Whether you’re searching for your first big-girl apartment in a new city or your current lease up for renewal, apartment hunting can be a daunting task. I know this firsthand, as my previous lease ended at the beginning of August, my roommate moved out and I was stuck with decisions, decisions, decisions. While apartment hunting was a bit of a rough road for me, I hope it can be easier for you by sharing my experience.
Say No To Summer Shopping
The summer is the worst time to renew a lease because the market is highly saturated. While most students around universities might be moving out, interns are moving in! Apartments hike up prices in summer, so try to hold out until fall. You can even find monthly leasing through outlets such as Airbnb that can keep you from getting stuck in an expensive lease, but you will have to decide if it’s worth moving again once the lease is up.
The Models in the Magazines Don’t Look Like The Models in the Magazines
When apartment shopping in the digital age, you may be tempted to do it all virtually. Word from the wise – visit first. A lot of spots look great online, but the pictures may only depict recently renovated areas or not show you the full story and surrounding areas. If unable to visit, see if the complex can provide pictures of the exact unit you would be moving into. There’s nothing worse than falling in love with the image of your apartment and then arriving to find out it belongs to your neighbor across the hall.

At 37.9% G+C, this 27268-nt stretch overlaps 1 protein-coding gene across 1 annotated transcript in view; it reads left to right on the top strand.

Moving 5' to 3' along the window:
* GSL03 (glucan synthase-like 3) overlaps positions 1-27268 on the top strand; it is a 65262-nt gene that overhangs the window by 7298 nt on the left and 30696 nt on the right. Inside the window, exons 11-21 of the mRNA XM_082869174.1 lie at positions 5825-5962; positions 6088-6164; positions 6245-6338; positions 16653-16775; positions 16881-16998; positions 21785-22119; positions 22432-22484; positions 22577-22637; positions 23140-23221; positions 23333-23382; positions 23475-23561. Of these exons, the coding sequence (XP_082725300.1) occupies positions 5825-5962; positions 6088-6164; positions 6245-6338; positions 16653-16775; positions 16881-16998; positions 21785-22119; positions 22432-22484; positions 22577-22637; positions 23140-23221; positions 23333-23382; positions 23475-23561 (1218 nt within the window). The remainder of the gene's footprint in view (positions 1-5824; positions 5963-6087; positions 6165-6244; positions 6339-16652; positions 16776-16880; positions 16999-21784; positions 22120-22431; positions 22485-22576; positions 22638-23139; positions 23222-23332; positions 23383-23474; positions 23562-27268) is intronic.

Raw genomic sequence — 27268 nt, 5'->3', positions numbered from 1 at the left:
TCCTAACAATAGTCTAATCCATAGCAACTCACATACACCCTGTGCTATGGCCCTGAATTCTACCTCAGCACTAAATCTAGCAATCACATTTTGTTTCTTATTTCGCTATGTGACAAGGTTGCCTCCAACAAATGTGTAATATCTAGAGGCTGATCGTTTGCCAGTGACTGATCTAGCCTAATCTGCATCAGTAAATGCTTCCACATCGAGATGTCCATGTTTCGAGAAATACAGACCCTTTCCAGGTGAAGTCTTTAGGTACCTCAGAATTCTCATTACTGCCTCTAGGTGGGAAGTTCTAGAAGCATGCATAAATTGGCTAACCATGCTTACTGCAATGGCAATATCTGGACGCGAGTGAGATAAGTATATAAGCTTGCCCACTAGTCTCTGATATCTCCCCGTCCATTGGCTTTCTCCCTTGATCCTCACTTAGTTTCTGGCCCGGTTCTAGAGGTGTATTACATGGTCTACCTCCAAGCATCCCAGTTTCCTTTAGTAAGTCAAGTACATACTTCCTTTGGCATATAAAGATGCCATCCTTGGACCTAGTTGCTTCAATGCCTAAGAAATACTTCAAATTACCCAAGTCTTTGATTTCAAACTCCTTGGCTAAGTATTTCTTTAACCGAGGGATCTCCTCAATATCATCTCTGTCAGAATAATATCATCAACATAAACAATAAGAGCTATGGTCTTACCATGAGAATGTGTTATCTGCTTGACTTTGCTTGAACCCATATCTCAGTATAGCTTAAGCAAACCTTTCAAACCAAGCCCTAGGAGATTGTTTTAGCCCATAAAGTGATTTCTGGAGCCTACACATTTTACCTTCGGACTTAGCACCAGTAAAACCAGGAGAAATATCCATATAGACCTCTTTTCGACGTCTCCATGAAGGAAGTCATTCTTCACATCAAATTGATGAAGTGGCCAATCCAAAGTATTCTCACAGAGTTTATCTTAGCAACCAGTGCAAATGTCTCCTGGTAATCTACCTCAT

Make the Most of Free Services
Most major cities have free apartment locators that will help you look for places. By providing your price range and desired zip code, they provide you with tons of apartment matches and monitor for price drops. Many of them will pick you up and visit each complex with you. Take advantage of this free service. They are paid by the complex when you sign your lease, and can often provide you with added incentives and great information about the properties.
Weigh the Pros and Cons
While it may be ideal to live alone in the most popular part of town, it might not be the most realistic option. Take out a sheet of paper and list what you want from your living experience then rank the importance of each item. For example, living downtown might be number one on your list, which means getting a roommate might be your only option. But if you like having your own neatly organized space with no one else to worry about, that one bedroom on the outskirts of town might be worth the 30-minute commute. Knowing yourself and your priorities will help tremendously when looking for your new home.